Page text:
Marcescence — an ecological mystery
We’re blessed to live in an area that offers some of the most beautiful fall foliage found anywhere in the world. And this fall proved to be one of the most remarkably enduring that I’ve ever experienced: The maples, birches, poplars, oaks and beeches created a landscape literally exploding in shades of gold, crimson, and orange, which lasted for several weeks.
As cold weather approaches, many species of trees shed their leaves as a strategy to reduce water loss and frost damage. Triggered by hormone change (the balance of auxin levels between leaves and branches), it’s all part of an important and complicated process known as abscission; in which trees seal off the point where the leaf petiole connects to the twig (the abscission layer).
With winter upon us, the deciduous trees in our yards, along the roads and in fields and forests have all lost their leaves. Or have they? Look around. There are often juvenile, deciduous trees that somewhat defiantly hold onto their brown, bleached, withered leaves long into and even throughout the winter — until wind or snow breaks them off or they are finally forced off by expanding buds, come spring.
There’s a name for this winter retention of leaves: marcescence (mahr-CESS-ents), from a Latin root meaning “to shrivel.” And while scientists understand how tree genetics and environmental factors contribute to the occurrence of marcescent (withering without falling off) foliage, no one can say with absolute certainty why it happens.
The simple explanation is that sexual maturity determines whether the leaves fall off or not. But speculation and debate abound. One commonly accepted belief is that by concealing next year’s growth — the tasty, nutritious new-twig growth and buds that lie beneath them — the desiccated, bitter-tasting, difficult-to-digest leaves, which have little food value, may act as a deterrent to browsers such as deer and moose.
The retained leaves may also help protect the young trees from exposure to damaging winds. And by trapping falling and wind-blown snow and directing it to the base of the tree, which results in more moisture at the base of the tree throughout the winter and into the coming spring, the withered-but-steadfast leaves may help alleviate potential water-stress issues, too.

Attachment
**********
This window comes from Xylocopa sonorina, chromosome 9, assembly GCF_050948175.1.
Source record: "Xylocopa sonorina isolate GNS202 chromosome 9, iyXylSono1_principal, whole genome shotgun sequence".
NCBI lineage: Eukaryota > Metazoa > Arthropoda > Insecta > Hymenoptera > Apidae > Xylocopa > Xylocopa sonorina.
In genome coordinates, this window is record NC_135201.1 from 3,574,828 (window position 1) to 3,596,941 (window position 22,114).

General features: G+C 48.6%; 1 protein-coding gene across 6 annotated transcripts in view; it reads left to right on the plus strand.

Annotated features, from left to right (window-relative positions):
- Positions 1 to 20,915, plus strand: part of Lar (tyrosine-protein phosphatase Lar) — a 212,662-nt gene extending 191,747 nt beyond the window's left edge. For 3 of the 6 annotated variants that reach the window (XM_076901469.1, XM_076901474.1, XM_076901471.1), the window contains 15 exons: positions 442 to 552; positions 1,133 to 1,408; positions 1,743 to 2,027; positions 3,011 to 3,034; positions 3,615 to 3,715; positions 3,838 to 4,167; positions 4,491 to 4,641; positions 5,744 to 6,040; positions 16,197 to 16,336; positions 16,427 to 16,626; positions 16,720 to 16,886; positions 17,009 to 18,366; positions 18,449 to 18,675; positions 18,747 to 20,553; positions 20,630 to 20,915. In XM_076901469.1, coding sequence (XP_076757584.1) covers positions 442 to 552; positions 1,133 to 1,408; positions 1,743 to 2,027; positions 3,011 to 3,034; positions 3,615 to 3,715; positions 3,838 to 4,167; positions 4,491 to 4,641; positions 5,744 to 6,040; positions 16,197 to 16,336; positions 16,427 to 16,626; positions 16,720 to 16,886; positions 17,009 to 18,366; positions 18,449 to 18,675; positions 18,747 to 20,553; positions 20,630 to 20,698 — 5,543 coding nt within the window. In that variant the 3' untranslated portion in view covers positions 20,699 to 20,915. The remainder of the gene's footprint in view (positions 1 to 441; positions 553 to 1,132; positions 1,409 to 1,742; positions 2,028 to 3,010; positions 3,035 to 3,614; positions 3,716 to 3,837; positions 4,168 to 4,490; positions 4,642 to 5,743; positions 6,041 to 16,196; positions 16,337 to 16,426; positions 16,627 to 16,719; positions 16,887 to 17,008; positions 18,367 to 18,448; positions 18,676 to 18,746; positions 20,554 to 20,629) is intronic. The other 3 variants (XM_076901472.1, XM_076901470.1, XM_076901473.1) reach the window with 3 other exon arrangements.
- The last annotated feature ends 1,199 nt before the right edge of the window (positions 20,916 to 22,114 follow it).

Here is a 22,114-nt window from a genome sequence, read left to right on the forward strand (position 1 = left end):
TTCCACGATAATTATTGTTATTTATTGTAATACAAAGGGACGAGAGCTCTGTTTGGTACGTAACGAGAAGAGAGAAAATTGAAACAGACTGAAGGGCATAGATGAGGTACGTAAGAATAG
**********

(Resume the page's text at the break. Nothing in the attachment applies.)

A growing number of botanists, biologists and ecologists believe that marcescence is tied to nutrient cycling and availability, the theory being that young understory trees with smaller root systems, especially those on marginal soils, may benefit by waiting until the spring to release their leaves to decompose into the soil. In doing so, they are essentially recycling their own leaves, providing additional organic matter to the soil in the root zone just in time to make those nutrients available for spring growth.
Whatever the reason (if, in fact, there’s any reason at all), the sight of a small stand of young beech alongside the road — their dried, bleached marcescent leaves highlighted by the midday sunshine — can add interest and texture to bleak, white and grey winter landscapes. And then there’s the wonderful sound of marcescent leaves trembling and rustling, rattling in the breeze, almost magically breaking the stillness of the woods along the trail in the silent, early hours of morning, and the peaceful feeling that brings. And the fact that they may also provide protection from the elements and predators for birds visiting backyard feeders.
Nature can be remarkably beautiful, even in the dead of winter. And even though the Old Farmer’s Almanac is calling for a cold winter with a lot of snow across the Northeast, winter can still be one of the most fascinating and appealing times of year. You just have to get into it.
Did you know?
¯ The word “autumn” originated from the French word “automne,” which comes from the Latin word “autumnus.”
¯ The word “harvest” comes from the Norse “haust,” which means “to gather or pluck.” According to Dictionary.com, the term harvest was used to describe autumn until sometime in the 17th century, when poets coined the phrase “the fall of leaves,” which was eventually shortened to “fall.”
¯ During the fall, in response to colder temperatures and less light, leaves stop producing chlorophyll, the green pigment that helps capture sunlight to power photosynthesis. As the green fades, the leave’s other pigments shine through, such as orange and yellow carotenoids and vibrant red anthocyanin.
¯ Scientists believe global warming may eventually affect autumn colors. As the world warms, leaves may delay changing their colors. Some trees may not use their sugars to create red pigments at all. They may, instead, use that fuel to grow new twigs. Global warming may also alter the habitats of trees, such as the sugar maples, which produce some of the most vibrant fall colors.